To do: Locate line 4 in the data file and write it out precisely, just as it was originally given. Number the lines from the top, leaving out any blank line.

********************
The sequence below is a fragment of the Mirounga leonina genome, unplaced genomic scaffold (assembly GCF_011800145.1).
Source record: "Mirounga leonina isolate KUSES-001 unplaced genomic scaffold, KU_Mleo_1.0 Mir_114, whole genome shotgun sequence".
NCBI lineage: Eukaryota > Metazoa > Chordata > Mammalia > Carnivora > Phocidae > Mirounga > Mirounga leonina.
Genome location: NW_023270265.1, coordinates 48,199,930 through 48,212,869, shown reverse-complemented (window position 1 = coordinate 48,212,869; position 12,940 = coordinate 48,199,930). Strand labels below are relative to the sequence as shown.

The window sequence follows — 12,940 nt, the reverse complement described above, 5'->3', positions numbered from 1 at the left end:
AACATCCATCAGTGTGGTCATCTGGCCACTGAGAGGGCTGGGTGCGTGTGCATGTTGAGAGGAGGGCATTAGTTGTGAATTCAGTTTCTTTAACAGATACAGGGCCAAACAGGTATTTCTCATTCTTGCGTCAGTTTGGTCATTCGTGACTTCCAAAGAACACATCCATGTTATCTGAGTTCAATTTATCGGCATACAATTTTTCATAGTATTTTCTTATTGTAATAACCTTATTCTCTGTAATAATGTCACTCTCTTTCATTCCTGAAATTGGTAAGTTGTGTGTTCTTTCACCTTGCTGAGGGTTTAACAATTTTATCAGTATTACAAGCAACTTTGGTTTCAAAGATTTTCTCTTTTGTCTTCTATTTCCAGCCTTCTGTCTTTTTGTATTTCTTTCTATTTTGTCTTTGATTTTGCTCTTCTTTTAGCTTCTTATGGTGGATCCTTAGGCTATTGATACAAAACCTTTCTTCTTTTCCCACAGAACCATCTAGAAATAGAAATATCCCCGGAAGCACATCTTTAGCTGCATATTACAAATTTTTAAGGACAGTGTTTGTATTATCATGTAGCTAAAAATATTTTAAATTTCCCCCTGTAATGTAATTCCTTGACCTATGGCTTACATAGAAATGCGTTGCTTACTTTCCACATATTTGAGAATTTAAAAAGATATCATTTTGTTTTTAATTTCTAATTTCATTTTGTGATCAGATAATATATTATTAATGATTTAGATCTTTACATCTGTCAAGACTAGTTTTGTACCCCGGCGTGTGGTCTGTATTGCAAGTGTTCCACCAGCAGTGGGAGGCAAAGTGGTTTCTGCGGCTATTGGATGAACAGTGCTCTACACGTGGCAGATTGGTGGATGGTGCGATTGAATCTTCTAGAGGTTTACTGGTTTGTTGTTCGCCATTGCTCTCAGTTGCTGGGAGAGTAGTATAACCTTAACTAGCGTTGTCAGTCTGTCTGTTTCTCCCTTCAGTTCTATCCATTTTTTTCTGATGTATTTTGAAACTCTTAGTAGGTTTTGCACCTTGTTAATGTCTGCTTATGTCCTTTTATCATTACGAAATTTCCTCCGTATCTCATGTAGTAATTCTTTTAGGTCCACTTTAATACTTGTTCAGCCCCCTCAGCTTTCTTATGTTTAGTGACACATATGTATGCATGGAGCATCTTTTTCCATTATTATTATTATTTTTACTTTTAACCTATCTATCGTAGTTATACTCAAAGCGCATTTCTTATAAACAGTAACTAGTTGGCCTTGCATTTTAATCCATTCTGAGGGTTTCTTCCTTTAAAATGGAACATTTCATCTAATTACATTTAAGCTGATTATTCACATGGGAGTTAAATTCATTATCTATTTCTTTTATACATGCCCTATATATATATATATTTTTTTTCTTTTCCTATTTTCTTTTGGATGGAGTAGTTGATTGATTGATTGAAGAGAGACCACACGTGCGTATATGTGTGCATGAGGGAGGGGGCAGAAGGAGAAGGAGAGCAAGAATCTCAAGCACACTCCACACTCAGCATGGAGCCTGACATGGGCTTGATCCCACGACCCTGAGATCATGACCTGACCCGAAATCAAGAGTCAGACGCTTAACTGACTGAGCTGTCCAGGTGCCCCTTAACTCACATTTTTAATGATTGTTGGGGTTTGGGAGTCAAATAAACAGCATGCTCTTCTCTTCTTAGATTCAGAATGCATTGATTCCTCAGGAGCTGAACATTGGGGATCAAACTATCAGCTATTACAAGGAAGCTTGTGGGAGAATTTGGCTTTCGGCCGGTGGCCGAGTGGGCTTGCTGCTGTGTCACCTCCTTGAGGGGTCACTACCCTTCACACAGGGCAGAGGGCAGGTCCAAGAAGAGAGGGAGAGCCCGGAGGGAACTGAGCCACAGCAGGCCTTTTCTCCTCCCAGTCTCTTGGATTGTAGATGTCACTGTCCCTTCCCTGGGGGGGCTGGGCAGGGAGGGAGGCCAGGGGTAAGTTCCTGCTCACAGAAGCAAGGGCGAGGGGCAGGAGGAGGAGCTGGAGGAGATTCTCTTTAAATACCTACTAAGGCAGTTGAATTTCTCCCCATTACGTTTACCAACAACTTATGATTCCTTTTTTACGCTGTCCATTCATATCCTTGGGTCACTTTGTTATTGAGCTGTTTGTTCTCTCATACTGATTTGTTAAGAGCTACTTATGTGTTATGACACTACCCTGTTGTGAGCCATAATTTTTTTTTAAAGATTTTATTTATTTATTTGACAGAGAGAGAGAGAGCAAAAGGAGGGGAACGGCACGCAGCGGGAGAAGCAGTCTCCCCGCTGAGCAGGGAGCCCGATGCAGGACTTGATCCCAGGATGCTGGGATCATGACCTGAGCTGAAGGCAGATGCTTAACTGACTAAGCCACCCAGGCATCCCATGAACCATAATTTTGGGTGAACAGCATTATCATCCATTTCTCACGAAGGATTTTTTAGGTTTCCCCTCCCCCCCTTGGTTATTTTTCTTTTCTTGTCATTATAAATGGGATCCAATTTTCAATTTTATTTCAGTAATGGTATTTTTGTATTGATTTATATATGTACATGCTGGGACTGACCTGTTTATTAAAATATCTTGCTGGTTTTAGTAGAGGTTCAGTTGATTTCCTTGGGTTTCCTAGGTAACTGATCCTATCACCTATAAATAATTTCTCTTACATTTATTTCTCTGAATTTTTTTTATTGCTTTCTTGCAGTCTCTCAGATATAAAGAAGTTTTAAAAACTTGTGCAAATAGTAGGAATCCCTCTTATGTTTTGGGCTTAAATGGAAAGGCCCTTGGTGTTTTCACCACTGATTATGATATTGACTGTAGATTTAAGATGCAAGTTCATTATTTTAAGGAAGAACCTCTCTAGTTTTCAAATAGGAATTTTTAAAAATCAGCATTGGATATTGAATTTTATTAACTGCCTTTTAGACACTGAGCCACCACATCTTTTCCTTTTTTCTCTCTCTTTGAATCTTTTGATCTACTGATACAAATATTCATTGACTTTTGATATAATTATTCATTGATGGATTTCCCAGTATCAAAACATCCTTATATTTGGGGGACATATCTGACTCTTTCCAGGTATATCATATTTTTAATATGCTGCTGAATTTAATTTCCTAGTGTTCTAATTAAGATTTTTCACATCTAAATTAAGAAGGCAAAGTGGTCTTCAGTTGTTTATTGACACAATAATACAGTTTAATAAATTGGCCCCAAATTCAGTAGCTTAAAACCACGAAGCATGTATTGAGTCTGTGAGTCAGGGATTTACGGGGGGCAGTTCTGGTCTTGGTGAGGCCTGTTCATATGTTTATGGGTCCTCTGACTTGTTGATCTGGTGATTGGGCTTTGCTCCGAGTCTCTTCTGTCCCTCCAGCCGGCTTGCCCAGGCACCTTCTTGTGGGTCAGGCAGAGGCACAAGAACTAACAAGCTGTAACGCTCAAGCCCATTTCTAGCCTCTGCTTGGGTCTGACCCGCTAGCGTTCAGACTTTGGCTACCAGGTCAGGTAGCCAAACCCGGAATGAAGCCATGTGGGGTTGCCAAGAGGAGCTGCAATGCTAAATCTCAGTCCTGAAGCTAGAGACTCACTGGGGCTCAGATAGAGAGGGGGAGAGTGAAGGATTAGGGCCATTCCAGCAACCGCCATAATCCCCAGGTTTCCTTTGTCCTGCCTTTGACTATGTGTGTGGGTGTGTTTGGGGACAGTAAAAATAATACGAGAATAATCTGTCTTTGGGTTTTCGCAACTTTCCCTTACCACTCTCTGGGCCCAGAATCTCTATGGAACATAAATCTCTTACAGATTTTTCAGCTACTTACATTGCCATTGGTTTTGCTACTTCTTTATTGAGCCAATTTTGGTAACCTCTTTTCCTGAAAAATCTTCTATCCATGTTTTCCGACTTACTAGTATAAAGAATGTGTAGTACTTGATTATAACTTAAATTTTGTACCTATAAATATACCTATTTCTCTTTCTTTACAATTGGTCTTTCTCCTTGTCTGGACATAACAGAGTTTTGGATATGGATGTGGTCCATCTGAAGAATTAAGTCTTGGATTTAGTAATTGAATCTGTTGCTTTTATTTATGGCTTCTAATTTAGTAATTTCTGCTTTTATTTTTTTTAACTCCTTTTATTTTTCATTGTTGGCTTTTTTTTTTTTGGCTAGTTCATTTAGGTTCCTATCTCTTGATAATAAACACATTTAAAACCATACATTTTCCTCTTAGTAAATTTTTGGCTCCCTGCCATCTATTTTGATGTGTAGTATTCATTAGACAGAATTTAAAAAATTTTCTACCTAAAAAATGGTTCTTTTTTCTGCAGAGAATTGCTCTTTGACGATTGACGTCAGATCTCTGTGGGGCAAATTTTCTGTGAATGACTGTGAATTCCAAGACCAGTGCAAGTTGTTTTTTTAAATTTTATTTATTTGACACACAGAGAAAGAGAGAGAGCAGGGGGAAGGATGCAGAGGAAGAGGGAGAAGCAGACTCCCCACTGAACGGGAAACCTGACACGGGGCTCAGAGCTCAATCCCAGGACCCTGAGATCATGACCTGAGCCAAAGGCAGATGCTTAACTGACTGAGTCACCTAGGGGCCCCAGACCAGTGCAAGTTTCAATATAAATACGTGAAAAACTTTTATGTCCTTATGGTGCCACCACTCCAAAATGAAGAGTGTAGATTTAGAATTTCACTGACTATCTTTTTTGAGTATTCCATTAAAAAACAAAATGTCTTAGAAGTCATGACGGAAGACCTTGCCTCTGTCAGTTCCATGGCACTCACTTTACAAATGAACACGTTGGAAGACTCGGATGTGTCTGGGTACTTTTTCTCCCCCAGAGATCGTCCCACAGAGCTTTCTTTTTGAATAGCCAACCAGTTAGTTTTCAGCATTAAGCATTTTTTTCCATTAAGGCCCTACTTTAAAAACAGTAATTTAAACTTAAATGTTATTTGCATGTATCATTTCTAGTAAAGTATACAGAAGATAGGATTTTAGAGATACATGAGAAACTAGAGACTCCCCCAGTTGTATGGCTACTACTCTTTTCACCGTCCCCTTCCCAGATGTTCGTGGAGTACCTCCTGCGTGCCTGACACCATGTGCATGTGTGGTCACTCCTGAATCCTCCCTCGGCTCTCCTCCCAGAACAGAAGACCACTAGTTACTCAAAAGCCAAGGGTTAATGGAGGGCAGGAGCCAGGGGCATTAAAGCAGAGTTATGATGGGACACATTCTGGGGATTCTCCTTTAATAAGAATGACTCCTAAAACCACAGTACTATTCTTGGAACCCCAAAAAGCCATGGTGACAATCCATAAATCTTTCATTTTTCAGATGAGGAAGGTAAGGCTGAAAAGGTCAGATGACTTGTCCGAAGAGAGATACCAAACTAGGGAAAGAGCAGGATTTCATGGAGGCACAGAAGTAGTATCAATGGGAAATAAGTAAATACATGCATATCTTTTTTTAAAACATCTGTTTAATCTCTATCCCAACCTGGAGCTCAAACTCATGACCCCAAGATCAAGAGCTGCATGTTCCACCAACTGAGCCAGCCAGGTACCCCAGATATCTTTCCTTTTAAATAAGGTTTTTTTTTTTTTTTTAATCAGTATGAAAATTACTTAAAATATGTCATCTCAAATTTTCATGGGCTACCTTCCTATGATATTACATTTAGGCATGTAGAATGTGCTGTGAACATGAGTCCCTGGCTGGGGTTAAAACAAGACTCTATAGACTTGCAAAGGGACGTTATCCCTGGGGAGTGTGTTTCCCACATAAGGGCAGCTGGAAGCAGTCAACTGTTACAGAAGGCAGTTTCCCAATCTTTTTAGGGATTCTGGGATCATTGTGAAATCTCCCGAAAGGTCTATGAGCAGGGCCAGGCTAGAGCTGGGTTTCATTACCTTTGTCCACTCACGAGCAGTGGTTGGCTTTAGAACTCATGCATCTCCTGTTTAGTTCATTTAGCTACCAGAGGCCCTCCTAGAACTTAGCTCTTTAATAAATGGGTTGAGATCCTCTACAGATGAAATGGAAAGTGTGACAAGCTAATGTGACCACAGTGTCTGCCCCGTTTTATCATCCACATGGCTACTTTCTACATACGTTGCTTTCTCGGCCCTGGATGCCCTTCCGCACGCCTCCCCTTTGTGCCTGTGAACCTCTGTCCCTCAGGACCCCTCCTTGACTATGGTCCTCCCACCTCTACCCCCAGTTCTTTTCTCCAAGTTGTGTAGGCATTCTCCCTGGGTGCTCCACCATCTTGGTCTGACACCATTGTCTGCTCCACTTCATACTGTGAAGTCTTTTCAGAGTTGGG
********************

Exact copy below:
Genome location: NW_023270265.1, coordinates 48,199,930 through 48,212,869, shown reverse-complemented (window position 1 = coordinate 48,212,869; position 12,940 = coordinate 48,199,930). Strand labels below are relative to the sequence as shown.